Secret no more: Israel's outreach to Gulf Arab states
Oman is the only Arab country in the Gulf that could host Netanyahu without fear of destabilizing backlash, thanks to its longstanding policy of non-interference. The prime minister's visit to the sultanate opened the door to additional cooperation between the Jewish state and moderate Arab nations, with the main unifying issue being Iran.
It was a scene unthinkable just weeks ago: an Israeli Cabinet minister, tears of joy filling her eyes, proudly singing her country's national anthem at a sports event in the heart of the Arab world.
The spectacle of Miri Regev singing "HaTikva," which describes the Jewish yearning for a homeland in Zion, was just one in a series of taboo-busting public appearances by Israeli officials in Gulf Arab states that have thrust the once-secret back channels of outreach into public view.
Prime Minister Benjamin Netanyahu has for years boasted about warming ties with key Arab states that have no diplomatic relations with Israel. But those ties—still largely unpopular among the Arab public—were rarely visible.
That changed on Friday, when Netanyahu made an unannounced visit to Oman, where he met longtime ruler Sultan Qaboos bin Said. It marked the first visit by an Israeli leader in more than 20 years to the tiny Gulf state, a US ally that has in the past facilitated negotiations between the United States and Iran.
"These were important talks, both for the state of Israel and very important talks for Israel's security," Netanyahu told his Cabinet on Sunday. "There will be more."
As he spoke, Regev was in the United Arab Emirates with an Israeli delegation at a judo tournament—the scene of her happy tears after Israeli judoka Sagi Muki won the gold medal—and Netanyahu's communications minister was headed to the UAE for a security conference.
The driving force in these visits seems to be a shared concern over Iran. Israel and many of the Gulf Arab states consider Iran a destabilizing force, meddling in conflicts and supporting rivals across the region. Oman, which borders Saudi Arabia and lies at the mouth of the Persian Gulf, has often played the role of regional mediator.
It also provides an opportunity for these Arab countries to curry favor in Washington. President Donald Trump has promised to present a plan for the "Deal of the Century" for Mideast peace, and Saudi Arabia's dependability as an influential conduit has been thrown into question amid the fallout from the killing of Saudi journalist Jamal Khashoggi in the kingdom's Istanbul consulate.
Regev's emotional appearance Sunday at the gold medal ceremony in Abu Dhabi was unprecedented and especially remarkable, given her political leanings. At home, she is an outspoken nationalist popular with hard-liners.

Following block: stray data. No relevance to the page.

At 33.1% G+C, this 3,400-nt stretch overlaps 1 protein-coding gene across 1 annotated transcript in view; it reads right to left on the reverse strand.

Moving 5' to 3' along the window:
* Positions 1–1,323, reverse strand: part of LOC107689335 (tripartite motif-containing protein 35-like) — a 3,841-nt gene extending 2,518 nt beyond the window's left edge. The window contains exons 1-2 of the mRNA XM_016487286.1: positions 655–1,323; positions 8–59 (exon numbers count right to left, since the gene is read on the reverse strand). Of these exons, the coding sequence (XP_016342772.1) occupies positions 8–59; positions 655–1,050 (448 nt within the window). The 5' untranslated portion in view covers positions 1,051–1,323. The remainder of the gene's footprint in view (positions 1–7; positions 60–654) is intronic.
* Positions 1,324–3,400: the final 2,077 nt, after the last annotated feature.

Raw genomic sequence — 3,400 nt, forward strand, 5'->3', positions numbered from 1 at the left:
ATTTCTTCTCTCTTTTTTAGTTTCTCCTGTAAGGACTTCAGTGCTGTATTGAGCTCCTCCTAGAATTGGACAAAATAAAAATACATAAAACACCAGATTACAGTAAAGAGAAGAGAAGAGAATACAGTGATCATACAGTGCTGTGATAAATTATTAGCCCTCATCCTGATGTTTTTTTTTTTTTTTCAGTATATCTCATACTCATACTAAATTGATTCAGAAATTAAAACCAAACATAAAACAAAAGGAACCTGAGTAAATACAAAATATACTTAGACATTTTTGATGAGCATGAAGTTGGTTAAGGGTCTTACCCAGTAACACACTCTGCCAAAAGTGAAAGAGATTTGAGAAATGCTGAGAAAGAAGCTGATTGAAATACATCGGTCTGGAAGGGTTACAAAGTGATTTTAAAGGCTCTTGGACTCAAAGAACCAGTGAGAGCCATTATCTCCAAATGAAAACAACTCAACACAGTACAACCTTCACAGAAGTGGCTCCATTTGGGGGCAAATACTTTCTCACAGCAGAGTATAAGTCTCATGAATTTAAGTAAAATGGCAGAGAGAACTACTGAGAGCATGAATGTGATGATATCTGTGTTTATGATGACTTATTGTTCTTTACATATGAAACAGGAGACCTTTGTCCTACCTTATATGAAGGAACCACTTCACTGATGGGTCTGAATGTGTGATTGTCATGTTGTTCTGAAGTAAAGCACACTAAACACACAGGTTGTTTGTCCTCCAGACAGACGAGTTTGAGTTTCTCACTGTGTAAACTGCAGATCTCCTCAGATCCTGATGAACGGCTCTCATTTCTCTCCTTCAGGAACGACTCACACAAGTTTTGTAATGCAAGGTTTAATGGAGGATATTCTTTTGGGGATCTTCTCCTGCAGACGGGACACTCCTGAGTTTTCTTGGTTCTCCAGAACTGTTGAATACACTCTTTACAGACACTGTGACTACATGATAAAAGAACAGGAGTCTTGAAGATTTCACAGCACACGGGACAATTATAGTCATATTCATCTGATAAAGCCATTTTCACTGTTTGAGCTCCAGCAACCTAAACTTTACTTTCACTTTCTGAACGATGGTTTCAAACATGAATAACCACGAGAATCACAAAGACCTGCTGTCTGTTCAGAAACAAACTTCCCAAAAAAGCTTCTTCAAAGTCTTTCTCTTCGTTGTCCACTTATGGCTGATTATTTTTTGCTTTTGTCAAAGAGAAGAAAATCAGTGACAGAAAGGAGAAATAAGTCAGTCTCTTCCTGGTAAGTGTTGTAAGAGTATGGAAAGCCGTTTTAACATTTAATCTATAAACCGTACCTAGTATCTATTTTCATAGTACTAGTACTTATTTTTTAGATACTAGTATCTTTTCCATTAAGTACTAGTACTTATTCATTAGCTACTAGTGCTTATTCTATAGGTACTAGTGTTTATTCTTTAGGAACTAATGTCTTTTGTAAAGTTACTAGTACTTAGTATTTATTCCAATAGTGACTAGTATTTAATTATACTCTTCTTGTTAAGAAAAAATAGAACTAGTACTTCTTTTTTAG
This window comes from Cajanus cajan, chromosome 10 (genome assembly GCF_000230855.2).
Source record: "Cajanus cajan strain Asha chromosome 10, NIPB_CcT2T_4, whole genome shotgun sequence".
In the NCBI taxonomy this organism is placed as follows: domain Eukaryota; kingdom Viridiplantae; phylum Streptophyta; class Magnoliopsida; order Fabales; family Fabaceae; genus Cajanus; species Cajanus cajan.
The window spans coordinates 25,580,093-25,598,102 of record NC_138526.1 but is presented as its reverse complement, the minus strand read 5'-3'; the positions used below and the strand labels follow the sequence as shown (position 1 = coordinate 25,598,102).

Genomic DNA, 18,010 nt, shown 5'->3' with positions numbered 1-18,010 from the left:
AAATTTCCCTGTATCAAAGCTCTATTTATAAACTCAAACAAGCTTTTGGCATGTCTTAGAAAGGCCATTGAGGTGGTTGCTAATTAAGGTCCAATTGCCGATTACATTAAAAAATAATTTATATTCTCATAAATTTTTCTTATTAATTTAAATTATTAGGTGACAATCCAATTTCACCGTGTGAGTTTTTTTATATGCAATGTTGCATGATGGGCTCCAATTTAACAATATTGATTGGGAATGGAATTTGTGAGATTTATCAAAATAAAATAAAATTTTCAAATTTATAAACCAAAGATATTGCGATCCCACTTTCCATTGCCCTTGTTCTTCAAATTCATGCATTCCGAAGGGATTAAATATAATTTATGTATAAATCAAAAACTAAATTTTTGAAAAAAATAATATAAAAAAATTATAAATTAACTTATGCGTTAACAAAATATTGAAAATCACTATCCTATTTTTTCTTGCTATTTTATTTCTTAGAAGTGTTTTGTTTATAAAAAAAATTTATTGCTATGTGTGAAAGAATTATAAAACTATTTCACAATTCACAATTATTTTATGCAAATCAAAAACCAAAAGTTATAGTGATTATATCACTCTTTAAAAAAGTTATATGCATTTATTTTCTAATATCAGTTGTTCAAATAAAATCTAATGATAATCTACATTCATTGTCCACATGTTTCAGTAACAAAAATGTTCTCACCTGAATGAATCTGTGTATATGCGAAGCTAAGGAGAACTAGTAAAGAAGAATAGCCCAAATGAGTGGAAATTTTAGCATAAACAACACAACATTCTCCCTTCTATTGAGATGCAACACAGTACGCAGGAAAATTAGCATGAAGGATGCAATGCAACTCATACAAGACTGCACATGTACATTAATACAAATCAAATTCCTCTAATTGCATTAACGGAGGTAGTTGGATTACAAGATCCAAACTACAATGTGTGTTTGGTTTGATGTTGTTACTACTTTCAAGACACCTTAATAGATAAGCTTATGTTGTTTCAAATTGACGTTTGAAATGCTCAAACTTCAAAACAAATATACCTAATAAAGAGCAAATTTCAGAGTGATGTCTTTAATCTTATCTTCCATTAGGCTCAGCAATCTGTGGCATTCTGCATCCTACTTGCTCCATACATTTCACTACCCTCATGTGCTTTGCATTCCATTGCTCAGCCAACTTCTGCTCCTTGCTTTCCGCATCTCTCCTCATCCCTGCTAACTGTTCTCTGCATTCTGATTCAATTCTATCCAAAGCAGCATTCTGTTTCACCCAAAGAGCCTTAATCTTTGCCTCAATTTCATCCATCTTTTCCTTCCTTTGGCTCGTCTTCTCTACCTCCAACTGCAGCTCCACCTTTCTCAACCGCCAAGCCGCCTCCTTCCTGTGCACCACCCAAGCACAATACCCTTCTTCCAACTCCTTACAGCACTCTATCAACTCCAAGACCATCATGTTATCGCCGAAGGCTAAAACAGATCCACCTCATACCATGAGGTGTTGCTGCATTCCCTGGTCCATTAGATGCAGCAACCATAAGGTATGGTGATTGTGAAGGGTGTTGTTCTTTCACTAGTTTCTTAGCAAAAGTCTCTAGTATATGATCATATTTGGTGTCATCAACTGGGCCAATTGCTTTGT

In Abu Dhabi, Regev also toured the grand Sheikh Zayed Mosque. Wearing a loosely wrapped headscarf and the traditional floor-length gown known as an abaya, she was warmly welcomed by local officials.
While the visits by Netanyahu and his Likud Party ministers are a huge public relations boost for him domestically, they do not immediately signal an Arab embrace of Israel.
The Palestinian-Israeli conflict remains an emotional issue with the Arab public, and relations will likely remain limited without a peace agreement.
Israeli forces have killed over 160 Palestinians during months of Hamas-led protests in the Gaza Strip against an Israeli blockade and a deepening humanitarian crisis. The peace process has been frozen for years, and Palestinian President Mahmoud Abbas cut ties with Washington after the White House recognized Jerusalem as Israel's capital last year and moved its embassy to the city.
The Palestinians fear that Trump is trying to rally support from Saudi Arabia and other Gulf states in order to pressure the Palestinians into accepting a peace plan that falls far short of their demands.
In Muscat, Netanyahu's meeting appeared aimed at dealing with the Palestinian-Israeli conflict and his close ties with the Trump administration. With Netanyahu's urging, the US this year pulled out of the Iran nuclear deal, which Oman had supported.
After the visit, Oman's Foreign Minister Yousef bin Alawi suggested the meeting was merely a strategic attempt at dealing with some of the Middle East's most pressing issues. In an interview with Al-Jazeera, he said Netanyahu had initiated the meeting to present his views on Mideast issues to Sultan Qaboos.
"What Sultan Qaboos is doing now is nothing short of an intervention," said Sigurd Neubauer, a Washington-based expert on Oman. "Oman is interjecting itself into the Israeli-Palestinian peace process for one obvious reason, and that is (because) the Arab states are so divided."
Oman is also the only Arab country in the Gulf that could have hosted Netanyahu without fear of destabilizing backlash, Neubauer said.
That's because Sultan Qaboos, in power since 1970, has direct lines of communication with a range of players in the region, thanks to his longstanding policy of non-interference. Oman has brokered the release of Western hostages in Yemen and provided a back door for communications between Washington and Tehran under the Obama administration. It is a member of the Saudi-led Gulf Cooperation Council, but it did not join the kingdom in its boycott of Qatar or the war in Yemen.
Even statements by the Palestinian Fatah Party and Iran fell short of directly condemning Oman after Netanyahu's visit, instead criticizing Israel's attempts to normalize relations with Arab states before a peace deal is reached.
For Oman, hosting Netanyahu sent a message to the Trump administration that Muscat is a valuable regional player.
"The currency is American currency," Yoel Guzansky, a senior researcher at Israel's Institute for National Security Studies, said. "Oman can show that it's a go-between, a conduit not just between Israel and the Palestinians, but more ambitiously between Iran and Israel."